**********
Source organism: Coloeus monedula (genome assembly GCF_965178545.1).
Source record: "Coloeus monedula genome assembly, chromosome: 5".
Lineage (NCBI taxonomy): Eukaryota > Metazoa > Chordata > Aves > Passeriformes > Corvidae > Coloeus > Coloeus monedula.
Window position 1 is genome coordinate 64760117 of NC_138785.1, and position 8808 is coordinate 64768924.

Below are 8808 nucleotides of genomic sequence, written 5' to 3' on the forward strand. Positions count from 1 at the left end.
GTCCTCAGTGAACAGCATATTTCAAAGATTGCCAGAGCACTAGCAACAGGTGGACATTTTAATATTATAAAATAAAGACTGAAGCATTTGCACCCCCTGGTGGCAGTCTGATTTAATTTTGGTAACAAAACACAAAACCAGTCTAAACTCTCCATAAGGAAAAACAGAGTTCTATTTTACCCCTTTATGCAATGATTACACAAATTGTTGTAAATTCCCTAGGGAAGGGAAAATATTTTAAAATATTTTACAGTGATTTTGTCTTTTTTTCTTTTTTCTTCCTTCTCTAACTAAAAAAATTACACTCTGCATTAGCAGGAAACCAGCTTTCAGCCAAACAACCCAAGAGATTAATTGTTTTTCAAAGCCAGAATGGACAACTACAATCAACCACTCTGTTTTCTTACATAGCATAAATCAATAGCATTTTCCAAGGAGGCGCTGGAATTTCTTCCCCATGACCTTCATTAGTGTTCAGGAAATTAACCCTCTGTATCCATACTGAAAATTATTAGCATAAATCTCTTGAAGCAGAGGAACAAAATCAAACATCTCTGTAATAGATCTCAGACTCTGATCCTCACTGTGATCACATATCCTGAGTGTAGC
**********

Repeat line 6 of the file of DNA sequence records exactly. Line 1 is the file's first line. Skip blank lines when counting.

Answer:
GTCCTCAGTGAACAGCATATTTCAAAGATTGCCAGAGCACTAGCAACAGGTGGACATTTTAATATTATAAAATAAAGACTGAAGCATTTGCACCCCCTGGTGGCAGTCTGATTTAATTTTGGTAACAAAACACAAAACCAGTCTAAACTCTCCATAAGGAAAAACAGAGTTCTATTTTACCCCTTTATGCAATGATTACACAAATTGTTGTAAATTCCCTAGGGAAGGGAAAATATTTTAAAATATTTTACAGTGATTTTGTCTTTTTTTCTTTTTTCTTCCTTCTCTAACTAAAAAAATTACACTCTGCATTAGCAGGAAACCAGCTTTCAGCCAAACAACCCAAGAGATTAATTGTTTTTCAAAGCCAGAATGGACAACTACAATCAACCACTCTGTTTTCTTACATAGCATAAATCAATAGCATTTTCCAAGGAGGCGCTGGAATTTCTTCCCCATGACCTTCATTAGTGTTCAGGAAATTAACCCTCTGTATCCATACTGAAAATTATTAGCATAAATCTCTTGAAGCAGAGGAACAAAATCAAACATCTCTGTAATAGATCTCAGACTCTGATCCTCACTGTGATCACATATCCTGAGTGTAGC